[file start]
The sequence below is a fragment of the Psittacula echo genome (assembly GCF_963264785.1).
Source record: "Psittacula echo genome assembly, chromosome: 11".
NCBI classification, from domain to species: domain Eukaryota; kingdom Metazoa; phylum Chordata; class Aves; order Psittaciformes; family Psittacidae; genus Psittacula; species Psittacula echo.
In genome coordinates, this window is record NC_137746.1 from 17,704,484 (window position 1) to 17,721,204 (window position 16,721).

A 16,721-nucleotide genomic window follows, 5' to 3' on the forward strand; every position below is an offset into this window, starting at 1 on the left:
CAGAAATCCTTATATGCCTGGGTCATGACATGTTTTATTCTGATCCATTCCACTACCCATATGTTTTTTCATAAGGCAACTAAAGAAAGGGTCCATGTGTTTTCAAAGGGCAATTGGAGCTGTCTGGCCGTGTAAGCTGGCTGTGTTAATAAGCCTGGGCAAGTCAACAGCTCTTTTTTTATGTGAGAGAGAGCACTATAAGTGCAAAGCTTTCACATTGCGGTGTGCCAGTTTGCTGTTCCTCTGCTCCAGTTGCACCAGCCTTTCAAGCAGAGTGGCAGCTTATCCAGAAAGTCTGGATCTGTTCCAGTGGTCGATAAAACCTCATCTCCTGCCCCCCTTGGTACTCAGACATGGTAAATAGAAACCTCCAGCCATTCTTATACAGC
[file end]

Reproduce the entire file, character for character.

The sequence below is a fragment of the Psittacula echo genome (assembly GCF_963264785.1).
Source record: "Psittacula echo genome assembly, chromosome: 11".
NCBI classification, from domain to species: domain Eukaryota; kingdom Metazoa; phylum Chordata; class Aves; order Psittaciformes; family Psittacidae; genus Psittacula; species Psittacula echo.
In genome coordinates, this window is record NC_137746.1 from 17,704,484 (window position 1) to 17,721,204 (window position 16,721).

A 16,721-nucleotide genomic window follows, 5' to 3' on the forward strand; every position below is an offset into this window, starting at 1 on the left:
CAGAAATCCTTATATGCCTGGGTCATGACATGTTTTATTCTGATCCATTCCACTACCCATATGTTTTTTCATAAGGCAACTAAAGAAAGGGTCCATGTGTTTTCAAAGGGCAATTGGAGCTGTCTGGCCGTGTAAGCTGGCTGTGTTAATAAGCCTGGGCAAGTCAACAGCTCTTTTTTTATGTGAGAGAGAGCACTATAAGTGCAAAGCTTTCACATTGCGGTGTGCCAGTTTGCTGTTCCTCTGCTCCAGTTGCACCAGCCTTTCAAGCAGAGTGGCAGCTTATCCAGAAAGTCTGGATCTGTTCCAGTGGTCGATAAAACCTCATCTCCTGCCCCCCTTGGTACTCAGACATGGTAAATAGAAACCTCCAGCCATTCTTATACAGC